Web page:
Another Great Champion Gone
Dick Witte, national and international champion many times over, passed away on Monday, October 10, at 91. His body was gifted to science, and a memorial will be held in St. Louis in November.
Contact with Pat, his wife, and family can be made at:
11959 Claychester Dr
Saint Louis, MO 63131
Dick Witte’s memorial MASS will be celebrated Thursday, October 27 at 10 AM CDT at his and Pat’s home parish, St. Clement of Rome
(1510 Bopp Road, Des Peres, MO 63131).
”I did for badminton what the Harlem Globetrotters did for basketball” Sports Illustrated, May 31, 1993
Brief Video of Hugh Forgie and Stig Larson playing badminton on ice, in the Ice Capades: http://youtu.be/TTOwmlwjyxw?t=1m58s
2013 USA Masters Badminton Championships National
Estero , Florida
May 21-25, 2013
For details, visit the Southwest Florida Badminton Club website
A robot to play with! A childhood’s dream has now come true for researchers at the Flanders’ Mechatronics Technology Centre (FMTC) in Belgium. Wim Symens and his team pioneered the development of the first robot ever to play badminton. But this robot is only a guinea pig to test a software application designed to optimise energy efficiency in machine design.
Link to article: http://www.youris.com/Energy/Ecodesign/The_Ecologic_Badminton_Robot.kl
Link to article
USA Badminton was deeply saddened by the passing of life-long competitor and supporter 83-year-old Jim Bosco (Santa Cruz, Calif.) who succumbed to a massive heart attack while finishing his singles match in the 80+ division at the 2011 USA Badminton Senior National Championships in Raleigh/Durham, NC on March 24th, 2011.
Born on October 5, 1927, James S. Bosco was active all of his life. He was a well-respected college professor, retiring from full-time teaching at Sacramento State University in 1995. He had a doctorate in Exercise Science and was considered by his academic peers as a pioneer in the sciences behind exercising. Jim was always a vocal advocate of the importance of health science.
Continue reading USBEF Board of Director Jim Bosco Passes Away
The “spirit” of Badminton involves a proper attitude concerning the game – a perspective that considers, for one, that there are no opponents – only participants. Aspirants, if you prefer, demanding the best of themselves… working, perhaps, in a sort of conflicting harmony – the barometer of excellence being determined by doing the best we can… extending ourselves to pursue the limits of our abilities and endurance. The ultimate in ourselves being shown on the court and off the court as well. Continue reading Some Aspects of the Ethics and Spirit of Badminton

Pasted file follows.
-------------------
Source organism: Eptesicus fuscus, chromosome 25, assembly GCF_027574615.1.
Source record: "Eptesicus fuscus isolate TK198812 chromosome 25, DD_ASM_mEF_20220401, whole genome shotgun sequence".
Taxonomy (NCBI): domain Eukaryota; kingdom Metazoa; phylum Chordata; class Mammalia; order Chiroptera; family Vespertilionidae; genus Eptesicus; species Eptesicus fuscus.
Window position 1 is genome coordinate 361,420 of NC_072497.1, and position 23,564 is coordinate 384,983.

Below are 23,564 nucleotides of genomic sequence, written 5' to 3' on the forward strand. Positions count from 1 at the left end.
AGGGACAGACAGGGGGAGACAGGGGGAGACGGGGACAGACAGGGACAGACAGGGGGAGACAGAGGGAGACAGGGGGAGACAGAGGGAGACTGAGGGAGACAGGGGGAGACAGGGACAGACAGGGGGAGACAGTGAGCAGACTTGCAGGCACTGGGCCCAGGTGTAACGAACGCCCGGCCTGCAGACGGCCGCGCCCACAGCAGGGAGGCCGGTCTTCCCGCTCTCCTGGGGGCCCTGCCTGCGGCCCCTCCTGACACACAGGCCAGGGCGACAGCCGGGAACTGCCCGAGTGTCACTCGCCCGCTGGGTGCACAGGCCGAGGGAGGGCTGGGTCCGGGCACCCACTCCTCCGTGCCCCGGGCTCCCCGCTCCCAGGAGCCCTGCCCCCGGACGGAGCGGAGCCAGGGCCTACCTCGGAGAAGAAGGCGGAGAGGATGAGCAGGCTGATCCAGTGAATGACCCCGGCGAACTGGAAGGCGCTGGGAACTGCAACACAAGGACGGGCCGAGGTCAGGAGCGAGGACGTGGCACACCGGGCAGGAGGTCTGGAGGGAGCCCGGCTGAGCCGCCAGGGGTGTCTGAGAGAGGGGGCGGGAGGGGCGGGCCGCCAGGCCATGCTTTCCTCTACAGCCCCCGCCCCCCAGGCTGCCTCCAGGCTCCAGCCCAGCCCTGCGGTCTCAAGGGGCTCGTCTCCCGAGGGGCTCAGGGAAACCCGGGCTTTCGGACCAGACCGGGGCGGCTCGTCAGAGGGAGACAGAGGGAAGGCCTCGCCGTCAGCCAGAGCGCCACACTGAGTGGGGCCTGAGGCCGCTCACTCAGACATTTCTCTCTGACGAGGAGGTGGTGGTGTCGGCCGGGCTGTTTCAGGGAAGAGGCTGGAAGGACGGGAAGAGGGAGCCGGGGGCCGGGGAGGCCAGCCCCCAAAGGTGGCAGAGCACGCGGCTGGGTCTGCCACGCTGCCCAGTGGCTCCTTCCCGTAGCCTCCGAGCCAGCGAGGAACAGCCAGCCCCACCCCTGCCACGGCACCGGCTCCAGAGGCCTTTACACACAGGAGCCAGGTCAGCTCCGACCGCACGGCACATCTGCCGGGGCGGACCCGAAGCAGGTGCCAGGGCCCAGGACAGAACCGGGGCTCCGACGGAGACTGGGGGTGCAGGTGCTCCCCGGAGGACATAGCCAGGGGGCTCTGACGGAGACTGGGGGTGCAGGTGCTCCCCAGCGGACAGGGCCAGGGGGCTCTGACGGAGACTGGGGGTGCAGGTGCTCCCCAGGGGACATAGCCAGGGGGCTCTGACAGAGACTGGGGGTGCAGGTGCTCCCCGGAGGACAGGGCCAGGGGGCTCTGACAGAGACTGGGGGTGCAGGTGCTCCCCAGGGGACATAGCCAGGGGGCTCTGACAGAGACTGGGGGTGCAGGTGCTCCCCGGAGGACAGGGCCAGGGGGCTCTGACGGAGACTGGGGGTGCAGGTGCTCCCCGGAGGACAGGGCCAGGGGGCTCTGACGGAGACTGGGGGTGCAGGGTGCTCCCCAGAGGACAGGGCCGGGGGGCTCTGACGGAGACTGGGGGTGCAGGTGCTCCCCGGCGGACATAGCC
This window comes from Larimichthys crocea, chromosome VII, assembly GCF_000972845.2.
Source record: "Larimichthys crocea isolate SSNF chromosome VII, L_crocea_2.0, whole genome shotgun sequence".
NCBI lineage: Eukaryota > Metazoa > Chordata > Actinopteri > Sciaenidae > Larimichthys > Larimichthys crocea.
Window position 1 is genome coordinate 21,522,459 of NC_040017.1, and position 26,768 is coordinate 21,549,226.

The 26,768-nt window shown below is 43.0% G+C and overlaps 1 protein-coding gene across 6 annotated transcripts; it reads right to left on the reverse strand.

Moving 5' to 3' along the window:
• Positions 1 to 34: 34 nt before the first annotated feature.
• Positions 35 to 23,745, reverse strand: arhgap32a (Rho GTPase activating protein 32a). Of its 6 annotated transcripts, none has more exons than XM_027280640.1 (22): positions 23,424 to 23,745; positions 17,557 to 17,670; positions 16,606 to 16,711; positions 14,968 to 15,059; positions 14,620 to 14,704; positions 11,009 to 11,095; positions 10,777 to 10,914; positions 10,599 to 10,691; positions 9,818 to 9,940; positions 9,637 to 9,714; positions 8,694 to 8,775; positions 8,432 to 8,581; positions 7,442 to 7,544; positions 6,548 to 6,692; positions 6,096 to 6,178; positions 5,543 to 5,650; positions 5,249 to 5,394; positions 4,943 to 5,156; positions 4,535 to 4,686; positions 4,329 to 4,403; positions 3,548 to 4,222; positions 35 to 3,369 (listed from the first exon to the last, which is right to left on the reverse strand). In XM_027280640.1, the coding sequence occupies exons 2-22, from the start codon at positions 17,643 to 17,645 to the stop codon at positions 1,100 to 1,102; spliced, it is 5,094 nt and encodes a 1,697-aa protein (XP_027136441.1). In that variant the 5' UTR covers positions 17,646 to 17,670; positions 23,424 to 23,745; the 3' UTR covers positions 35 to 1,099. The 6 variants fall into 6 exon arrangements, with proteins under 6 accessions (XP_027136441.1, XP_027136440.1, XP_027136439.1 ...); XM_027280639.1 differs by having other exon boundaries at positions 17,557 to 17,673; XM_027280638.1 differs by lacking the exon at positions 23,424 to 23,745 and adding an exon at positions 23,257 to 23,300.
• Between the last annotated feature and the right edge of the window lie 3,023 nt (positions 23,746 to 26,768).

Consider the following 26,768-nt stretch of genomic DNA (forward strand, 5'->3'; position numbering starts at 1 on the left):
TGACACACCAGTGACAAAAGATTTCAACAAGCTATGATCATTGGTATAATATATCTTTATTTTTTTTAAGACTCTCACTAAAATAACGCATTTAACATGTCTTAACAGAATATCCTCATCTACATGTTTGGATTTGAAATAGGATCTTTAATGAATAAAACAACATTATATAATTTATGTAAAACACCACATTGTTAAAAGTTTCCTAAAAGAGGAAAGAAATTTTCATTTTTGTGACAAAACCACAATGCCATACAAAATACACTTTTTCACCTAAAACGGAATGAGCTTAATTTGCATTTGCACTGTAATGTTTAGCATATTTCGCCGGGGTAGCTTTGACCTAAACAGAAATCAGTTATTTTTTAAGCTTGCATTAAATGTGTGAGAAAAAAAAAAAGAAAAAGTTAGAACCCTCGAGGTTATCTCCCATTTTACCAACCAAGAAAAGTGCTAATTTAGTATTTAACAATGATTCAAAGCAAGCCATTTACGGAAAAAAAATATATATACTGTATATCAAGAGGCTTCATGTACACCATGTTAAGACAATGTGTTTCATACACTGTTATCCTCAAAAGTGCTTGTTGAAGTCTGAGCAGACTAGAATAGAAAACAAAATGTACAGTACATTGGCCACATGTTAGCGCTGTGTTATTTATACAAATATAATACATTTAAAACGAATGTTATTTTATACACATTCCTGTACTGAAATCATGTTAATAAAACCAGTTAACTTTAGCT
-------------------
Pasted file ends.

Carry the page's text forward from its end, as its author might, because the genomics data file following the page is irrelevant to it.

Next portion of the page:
With the International Badminton Federation (IBF), world-wide badminton players could go for the gold at the Olympics, try to win the All-England, play in the World Championships, the Thomas Cup/Uber Cup, Sudirman Cup, or other top tournaments. Players set their sights on national titles as well. But with the change in the name to the Badminton World Federation (BWF), other changes have been made to freshen the image of the sport and professionalize the events. Besides rally scoring which has shortened matches and made them more exciting, the creation of the BWF Super Series has certainly attracted the attention of the world-class players, their fans, and the junior players around the world.
Continue reading What does the Super Series Mean for You?
The USA Badminton “Walk of Fame Plaza” is a national site in honor of badminton’s elite athletes and outstanding service contributors. The Plaza officially opened April 25, 2003, and is located in front of the Orange County Badminton Club at 1432 North Main Street in Orange, California. A monument in front of the club marks the sidewalk filled with the tiles of twenty-five people honored for their playing careers or lives of service. The monument was generously funded by the U.S. Badminton Education Foundation. Continue reading USA Badminton “Walk of Fame Plaza”
by R. Stanton Hales
The world sporting community and the International Olympic Committee in particular, have had the wisdom to give Badminton the respect it deserves. By unanimous vote of the I.O.C., Badminton has become a medal sport. The future of the world’s most demanding racket sport is rosy indeed but there still is much education to be done before Badminton is truly appreciated in the United States. The recent Men’s Doubles Championship won by Howard Bach and Tony Gunawan lends emphasis to the fact that Badminton will demand the respect and appreciation that is generally accorded the world’s most demanding sports, for that is what it is. Badminton players deserve respect and admiration generally accorded to the world’s best trained athletes, for that is what they are.